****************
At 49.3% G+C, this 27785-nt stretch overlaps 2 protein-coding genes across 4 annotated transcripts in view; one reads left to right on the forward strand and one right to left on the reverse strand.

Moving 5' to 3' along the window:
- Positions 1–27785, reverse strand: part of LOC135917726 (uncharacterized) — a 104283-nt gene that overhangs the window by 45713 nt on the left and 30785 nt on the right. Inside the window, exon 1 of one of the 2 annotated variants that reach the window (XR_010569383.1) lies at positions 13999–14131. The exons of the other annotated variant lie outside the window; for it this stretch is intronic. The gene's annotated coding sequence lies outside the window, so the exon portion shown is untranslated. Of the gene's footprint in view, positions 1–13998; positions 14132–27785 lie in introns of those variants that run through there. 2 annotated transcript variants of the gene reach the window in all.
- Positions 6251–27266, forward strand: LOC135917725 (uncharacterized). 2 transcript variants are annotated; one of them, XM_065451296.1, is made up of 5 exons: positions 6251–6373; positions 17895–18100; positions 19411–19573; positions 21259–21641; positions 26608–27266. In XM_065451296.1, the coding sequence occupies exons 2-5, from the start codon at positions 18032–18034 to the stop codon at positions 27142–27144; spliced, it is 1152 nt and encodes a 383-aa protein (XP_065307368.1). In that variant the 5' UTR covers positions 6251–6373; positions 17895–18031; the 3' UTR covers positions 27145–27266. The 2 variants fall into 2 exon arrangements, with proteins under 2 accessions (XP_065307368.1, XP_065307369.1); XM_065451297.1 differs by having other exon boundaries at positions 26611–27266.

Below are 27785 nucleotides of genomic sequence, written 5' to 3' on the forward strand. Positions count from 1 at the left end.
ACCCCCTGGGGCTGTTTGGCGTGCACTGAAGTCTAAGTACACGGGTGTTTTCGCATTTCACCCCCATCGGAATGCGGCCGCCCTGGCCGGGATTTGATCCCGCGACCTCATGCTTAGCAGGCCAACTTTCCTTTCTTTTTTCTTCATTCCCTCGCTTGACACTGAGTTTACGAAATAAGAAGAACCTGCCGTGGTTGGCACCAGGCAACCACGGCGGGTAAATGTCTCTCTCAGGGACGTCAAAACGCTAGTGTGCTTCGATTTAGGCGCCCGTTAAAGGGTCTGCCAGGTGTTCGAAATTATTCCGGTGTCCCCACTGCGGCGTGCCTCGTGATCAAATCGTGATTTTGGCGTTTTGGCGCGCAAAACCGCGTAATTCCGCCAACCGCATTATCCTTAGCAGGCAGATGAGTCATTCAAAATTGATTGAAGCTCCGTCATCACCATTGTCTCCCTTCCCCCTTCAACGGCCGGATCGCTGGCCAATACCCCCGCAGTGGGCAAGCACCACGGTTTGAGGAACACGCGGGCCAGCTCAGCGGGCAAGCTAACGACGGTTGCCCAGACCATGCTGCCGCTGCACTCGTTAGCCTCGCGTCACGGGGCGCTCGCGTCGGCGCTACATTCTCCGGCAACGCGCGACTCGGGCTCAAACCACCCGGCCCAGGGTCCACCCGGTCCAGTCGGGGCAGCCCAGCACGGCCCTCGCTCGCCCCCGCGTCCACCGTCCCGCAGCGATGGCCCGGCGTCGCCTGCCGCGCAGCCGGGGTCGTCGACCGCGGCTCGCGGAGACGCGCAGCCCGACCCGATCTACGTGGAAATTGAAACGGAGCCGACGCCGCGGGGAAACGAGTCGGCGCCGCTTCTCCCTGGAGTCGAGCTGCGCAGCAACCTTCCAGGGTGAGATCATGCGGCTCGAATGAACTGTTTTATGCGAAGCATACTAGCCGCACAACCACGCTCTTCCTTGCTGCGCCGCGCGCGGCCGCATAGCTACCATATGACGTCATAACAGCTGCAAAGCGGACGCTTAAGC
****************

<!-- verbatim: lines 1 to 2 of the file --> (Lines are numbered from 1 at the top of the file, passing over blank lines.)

At 49.3% G+C, this 27785-nt stretch overlaps 2 protein-coding genes across 4 annotated transcripts in view; one reads left to right on the forward strand and one right to left on the reverse strand.

Moving 5' to 3' along the window: